Our mother loved the SPRING most of all. She was an accomplished artist and in that season took great pleasure in going out to paint. She joked how, long ago, she had studied art and was awarded the prize for ‘the most promising student’ – because she had come on from such a very poor start.
For her, the Spring was a time for new beginnings; for the reawakening of nature after the dark of winter. So whatever we are now feeling, I know she would want us to be comforted and to look forward – just as it says in our second reading.
Doris began to succumb to debilitating illness three years ago, stoically bearing the pain and discomfort, with the regular support of so many loving friends and neighbours. She kept her ability to look on the bright side, even to the end.
The day she died, she listened at Sue Ryder – where they took the most wonderful care of her – to a choir that sung ‘Hark the Herald’. Jamie said prayers with her. Two days before she had told me – somewhat wondrously – that she’d taken communion for the first time in some 70 years.
This was a good life, a simple life, a true life, and a life of LOVE.
‘May she rest in peace and rise in glory’.
Listen to 'Bist du bei mir' as an MP3 sung by Elio Battaglia
An old friend died today. She was at home in bed and there was a horrible fire. Her partner had left for work, she called for help from the window but it was no good - nobody got to her. She was still in her forties. Not even the dog and cat she loved so much were saved.
Life had been really difficult for her lately. Her mother dead, the family home sold. Depression. But she had this easy laugh that bubbled up from somewhere deep inside her and her smart questions always left me struggling for an answer.
When we were young anything seemed possible, but things don't always work out. I'm thinking of her now, looking hard at me, tossing her head, and laughing.
Live in a 400 year-old house and you grow accustomed to the closeness of the past. Reminders of those long gone are many. Ten generations born, living and dying here, each leaving their traces, some obvious, others more subtle. Work the garden and the soil gives up the stuff of others' lives.
The dark loam seems animate, constantly pushing to the surface unexpected bits and pieces: a little wooden whistle, lost in a child's contented game a century or more ago. A mangled lead buckle, its decoration twisted by a bonfire that consumed an unwanted dress. Big old pre-decimal pennies, never again to be spent, one of solid bronze from the time of the Napoleonic War. Broken clay pipes, discarded by other gardeners 200 or more years ago. And the countless potsherds! Many of them red but most blue willow pattern, the fleeing Chinese lovers long since broken apart: this shattered plate fragment from a service given as a wedding present, accidentally dropped or perhaps hurled to the floor in a blazing row.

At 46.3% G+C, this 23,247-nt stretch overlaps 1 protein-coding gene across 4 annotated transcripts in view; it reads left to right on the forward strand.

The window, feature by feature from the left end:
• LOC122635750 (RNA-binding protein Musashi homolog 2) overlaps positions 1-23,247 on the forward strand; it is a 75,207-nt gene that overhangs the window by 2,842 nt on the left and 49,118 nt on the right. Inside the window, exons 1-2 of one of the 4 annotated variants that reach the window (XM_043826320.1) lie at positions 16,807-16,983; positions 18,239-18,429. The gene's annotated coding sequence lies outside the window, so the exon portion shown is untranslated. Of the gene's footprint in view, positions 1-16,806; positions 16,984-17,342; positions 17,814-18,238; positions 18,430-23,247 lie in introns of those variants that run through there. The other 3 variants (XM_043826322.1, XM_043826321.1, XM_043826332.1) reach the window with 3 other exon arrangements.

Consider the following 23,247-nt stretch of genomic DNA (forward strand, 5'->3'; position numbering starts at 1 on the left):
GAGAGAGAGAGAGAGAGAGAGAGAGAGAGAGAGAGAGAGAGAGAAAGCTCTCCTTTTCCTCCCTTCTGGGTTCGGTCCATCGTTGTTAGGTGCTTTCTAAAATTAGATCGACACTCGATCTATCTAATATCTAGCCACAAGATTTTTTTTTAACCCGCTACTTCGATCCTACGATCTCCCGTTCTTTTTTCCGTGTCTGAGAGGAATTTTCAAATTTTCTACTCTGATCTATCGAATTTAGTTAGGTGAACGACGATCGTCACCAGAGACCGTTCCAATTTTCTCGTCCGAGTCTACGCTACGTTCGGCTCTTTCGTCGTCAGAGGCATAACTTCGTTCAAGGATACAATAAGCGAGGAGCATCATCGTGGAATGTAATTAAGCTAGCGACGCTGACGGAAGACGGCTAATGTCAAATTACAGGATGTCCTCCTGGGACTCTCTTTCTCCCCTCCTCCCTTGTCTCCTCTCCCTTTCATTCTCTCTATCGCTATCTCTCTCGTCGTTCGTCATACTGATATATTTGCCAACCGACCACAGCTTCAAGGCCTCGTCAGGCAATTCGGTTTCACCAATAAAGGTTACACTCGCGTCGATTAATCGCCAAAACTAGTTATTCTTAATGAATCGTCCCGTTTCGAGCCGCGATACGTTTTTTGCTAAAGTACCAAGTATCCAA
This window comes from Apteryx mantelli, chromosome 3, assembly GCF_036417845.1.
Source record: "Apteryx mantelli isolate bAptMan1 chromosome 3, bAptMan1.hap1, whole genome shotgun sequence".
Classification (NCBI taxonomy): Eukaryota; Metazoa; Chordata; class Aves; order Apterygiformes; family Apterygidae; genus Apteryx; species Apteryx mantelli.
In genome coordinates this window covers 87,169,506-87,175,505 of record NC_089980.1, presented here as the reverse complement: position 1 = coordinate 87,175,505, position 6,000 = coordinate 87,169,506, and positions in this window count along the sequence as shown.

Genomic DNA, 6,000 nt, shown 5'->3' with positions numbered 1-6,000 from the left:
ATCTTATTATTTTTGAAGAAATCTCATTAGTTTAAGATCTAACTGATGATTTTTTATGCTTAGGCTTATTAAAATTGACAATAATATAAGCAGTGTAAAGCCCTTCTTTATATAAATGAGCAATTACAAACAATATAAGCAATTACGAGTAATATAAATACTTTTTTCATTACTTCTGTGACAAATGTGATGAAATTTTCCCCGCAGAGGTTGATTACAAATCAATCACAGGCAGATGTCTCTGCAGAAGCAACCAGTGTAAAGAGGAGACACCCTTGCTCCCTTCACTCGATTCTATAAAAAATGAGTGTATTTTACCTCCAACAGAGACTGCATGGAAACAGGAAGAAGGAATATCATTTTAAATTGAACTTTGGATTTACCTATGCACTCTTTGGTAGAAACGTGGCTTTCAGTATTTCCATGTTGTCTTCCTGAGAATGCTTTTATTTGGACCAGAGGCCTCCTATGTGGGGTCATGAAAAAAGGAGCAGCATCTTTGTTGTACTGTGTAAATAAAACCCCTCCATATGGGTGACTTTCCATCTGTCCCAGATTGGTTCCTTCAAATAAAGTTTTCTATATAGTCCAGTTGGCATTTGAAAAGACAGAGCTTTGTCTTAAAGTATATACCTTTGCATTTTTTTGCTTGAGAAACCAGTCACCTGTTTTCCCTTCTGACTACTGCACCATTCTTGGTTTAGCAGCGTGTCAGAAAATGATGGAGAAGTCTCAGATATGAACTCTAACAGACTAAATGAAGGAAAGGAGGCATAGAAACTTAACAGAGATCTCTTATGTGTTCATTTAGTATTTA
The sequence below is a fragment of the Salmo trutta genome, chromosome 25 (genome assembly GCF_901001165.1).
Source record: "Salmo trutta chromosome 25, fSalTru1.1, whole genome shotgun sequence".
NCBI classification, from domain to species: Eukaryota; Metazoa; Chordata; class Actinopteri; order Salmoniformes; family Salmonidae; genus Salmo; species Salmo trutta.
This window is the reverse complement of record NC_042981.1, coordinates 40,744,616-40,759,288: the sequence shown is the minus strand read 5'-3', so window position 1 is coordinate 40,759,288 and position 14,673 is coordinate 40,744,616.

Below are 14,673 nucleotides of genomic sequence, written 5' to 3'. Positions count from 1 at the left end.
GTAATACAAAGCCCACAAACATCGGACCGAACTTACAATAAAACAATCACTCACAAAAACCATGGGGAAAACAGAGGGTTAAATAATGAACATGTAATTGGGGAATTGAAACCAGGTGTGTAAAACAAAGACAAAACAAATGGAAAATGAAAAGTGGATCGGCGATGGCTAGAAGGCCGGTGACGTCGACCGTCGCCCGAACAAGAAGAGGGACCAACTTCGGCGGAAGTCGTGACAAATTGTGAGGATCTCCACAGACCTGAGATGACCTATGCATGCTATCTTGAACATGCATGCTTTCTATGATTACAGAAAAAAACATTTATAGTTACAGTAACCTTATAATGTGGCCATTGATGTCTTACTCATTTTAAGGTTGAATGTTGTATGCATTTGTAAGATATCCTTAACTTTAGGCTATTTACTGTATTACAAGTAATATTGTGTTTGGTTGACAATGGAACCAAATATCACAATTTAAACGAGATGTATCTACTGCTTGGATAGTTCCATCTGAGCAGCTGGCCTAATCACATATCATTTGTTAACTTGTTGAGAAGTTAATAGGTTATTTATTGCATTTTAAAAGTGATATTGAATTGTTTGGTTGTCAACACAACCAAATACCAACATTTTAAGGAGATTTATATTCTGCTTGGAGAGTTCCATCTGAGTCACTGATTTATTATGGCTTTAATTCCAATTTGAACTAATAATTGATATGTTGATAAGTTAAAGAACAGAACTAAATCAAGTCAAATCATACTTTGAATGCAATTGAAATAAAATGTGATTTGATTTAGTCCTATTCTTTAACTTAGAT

Weeding the rose bed a couple of years ago, I picked out of the earth a beautifully-lettered Boots cherry tothpaste lid. Since the First World War it had lain safely hidden, deep in the same soil which had now, wonderfully, given it up. It reminded me a happy few weeks in my boyhood spent digging over a midden left by our Victorian predecessors.
The glass and stoneware bottles we recovered shed light on past lives. If the number of syrup of figs bottles is any guide, constipation was a real problem in the 1940s. We found just one of Hiram Codd's fascinating glass ball sealed fizzy pop bottles (the origin of the phrase 'codswallop').
Solid aquamarine torpedo-shaped bottles containing lemonade made to William Hamilton's 1809 Dublin patent. Trapped air bubbles and the the heavy, imperfect blue-green glass makes these old bottles seem intriguing and precious. Beautifully embossed lettering and transfer-decorated stoneware, proclaiming the names of long-lost local ginger beer manufacturers: Lovibond and the Ive Brothers of Henley-on-Thames, (patent Galtee More closures), the Tunbridge Jones Company of Reading.